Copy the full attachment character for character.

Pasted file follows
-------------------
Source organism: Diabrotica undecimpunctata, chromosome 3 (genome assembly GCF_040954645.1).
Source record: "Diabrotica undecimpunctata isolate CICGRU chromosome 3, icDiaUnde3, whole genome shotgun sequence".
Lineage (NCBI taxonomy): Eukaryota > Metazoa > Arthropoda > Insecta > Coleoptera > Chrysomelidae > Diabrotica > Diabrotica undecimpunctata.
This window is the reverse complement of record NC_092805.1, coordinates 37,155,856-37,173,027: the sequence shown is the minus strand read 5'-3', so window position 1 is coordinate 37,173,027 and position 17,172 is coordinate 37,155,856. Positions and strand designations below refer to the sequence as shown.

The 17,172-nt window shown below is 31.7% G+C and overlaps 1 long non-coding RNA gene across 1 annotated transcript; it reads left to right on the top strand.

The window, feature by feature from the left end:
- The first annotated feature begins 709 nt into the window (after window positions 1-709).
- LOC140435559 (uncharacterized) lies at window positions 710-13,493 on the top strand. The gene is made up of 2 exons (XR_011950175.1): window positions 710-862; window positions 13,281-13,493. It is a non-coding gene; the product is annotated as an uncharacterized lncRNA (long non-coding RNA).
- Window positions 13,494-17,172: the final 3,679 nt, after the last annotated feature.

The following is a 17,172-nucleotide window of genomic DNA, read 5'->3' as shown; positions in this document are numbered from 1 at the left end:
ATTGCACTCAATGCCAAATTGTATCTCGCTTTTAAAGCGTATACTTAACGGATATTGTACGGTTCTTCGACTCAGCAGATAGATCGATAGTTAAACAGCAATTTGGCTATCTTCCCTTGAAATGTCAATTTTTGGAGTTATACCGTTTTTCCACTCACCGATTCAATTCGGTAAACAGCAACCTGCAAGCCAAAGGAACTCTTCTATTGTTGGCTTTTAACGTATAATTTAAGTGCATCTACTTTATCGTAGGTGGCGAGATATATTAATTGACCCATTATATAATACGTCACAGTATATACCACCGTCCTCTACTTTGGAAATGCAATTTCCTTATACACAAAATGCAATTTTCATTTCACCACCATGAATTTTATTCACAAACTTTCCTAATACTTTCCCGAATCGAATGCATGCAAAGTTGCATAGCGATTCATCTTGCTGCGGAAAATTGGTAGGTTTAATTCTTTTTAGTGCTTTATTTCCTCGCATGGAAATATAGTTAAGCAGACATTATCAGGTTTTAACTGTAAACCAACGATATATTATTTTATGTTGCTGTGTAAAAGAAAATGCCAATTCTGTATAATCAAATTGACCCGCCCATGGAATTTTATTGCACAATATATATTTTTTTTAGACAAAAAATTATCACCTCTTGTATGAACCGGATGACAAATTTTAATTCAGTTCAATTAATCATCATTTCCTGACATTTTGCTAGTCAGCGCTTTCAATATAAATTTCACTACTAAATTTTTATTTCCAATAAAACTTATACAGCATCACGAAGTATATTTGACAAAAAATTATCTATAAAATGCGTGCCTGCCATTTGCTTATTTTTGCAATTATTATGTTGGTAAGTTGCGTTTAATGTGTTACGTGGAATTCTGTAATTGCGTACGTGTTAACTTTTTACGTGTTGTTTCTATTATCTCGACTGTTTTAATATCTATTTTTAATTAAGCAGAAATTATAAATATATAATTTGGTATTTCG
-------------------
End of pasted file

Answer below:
Source organism: Diabrotica undecimpunctata, chromosome 3 (genome assembly GCF_040954645.1).
Source record: "Diabrotica undecimpunctata isolate CICGRU chromosome 3, icDiaUnde3, whole genome shotgun sequence".
Lineage (NCBI taxonomy): Eukaryota > Metazoa > Arthropoda > Insecta > Coleoptera > Chrysomelidae > Diabrotica > Diabrotica undecimpunctata.
This window is the reverse complement of record NC_092805.1, coordinates 37,155,856-37,173,027: the sequence shown is the minus strand read 5'-3', so window position 1 is coordinate 37,173,027 and position 17,172 is coordinate 37,155,856. Positions and strand designations below refer to the sequence as shown.

The 17,172-nt window shown below is 31.7% G+C and overlaps 1 long non-coding RNA gene across 1 annotated transcript; it reads left to right on the top strand.

The window, feature by feature from the left end:
- The first annotated feature begins 709 nt into the window (after window positions 1-709).
- LOC140435559 (uncharacterized) lies at window positions 710-13,493 on the top strand. The gene is made up of 2 exons (XR_011950175.1): window positions 710-862; window positions 13,281-13,493. It is a non-coding gene; the product is annotated as an uncharacterized lncRNA (long non-coding RNA).
- Window positions 13,494-17,172: the final 3,679 nt, after the last annotated feature.

The following is a 17,172-nucleotide window of genomic DNA, read 5'->3' as shown; positions in this document are numbered from 1 at the left end:
ATTGCACTCAATGCCAAATTGTATCTCGCTTTTAAAGCGTATACTTAACGGATATTGTACGGTTCTTCGACTCAGCAGATAGATCGATAGTTAAACAGCAATTTGGCTATCTTCCCTTGAAATGTCAATTTTTGGAGTTATACCGTTTTTCCACTCACCGATTCAATTCGGTAAACAGCAACCTGCAAGCCAAAGGAACTCTTCTATTGTTGGCTTTTAACGTATAATTTAAGTGCATCTACTTTATCGTAGGTGGCGAGATATATTAATTGACCCATTATATAATACGTCACAGTATATACCACCGTCCTCTACTTTGGAAATGCAATTTCCTTATACACAAAATGCAATTTTCATTTCACCACCATGAATTTTATTCACAAACTTTCCTAATACTTTCCCGAATCGAATGCATGCAAAGTTGCATAGCGATTCATCTTGCTGCGGAAAATTGGTAGGTTTAATTCTTTTTAGTGCTTTATTTCCTCGCATGGAAATATAGTTAAGCAGACATTATCAGGTTTTAACTGTAAACCAACGATATATTATTTTATGTTGCTGTGTAAAAGAAAATGCCAATTCTGTATAATCAAATTGACCCGCCCATGGAATTTTATTGCACAATATATATTTTTTTTAGACAAAAAATTATCACCTCTTGTATGAACCGGATGACAAATTTTAATTCAGTTCAATTAATCATCATTTCCTGACATTTTGCTAGTCAGCGCTTTCAATATAAATTTCACTACTAAATTTTTATTTCCAATAAAACTTATACAGCATCACGAAGTATATTTGACAAAAAATTATCTATAAAATGCGTGCCTGCCATTTGCTTATTTTTGCAATTATTATGTTGGTAAGTTGCGTTTAATGTGTTACGTGGAATTCTGTAATTGCGTACGTGTTAACTTTTTACGTGTTGTTTCTATTATCTCGACTGTTTTAATATCTATTTTTAATTAAGCAGAAATTATAAATATATAATTTGGTATTTCG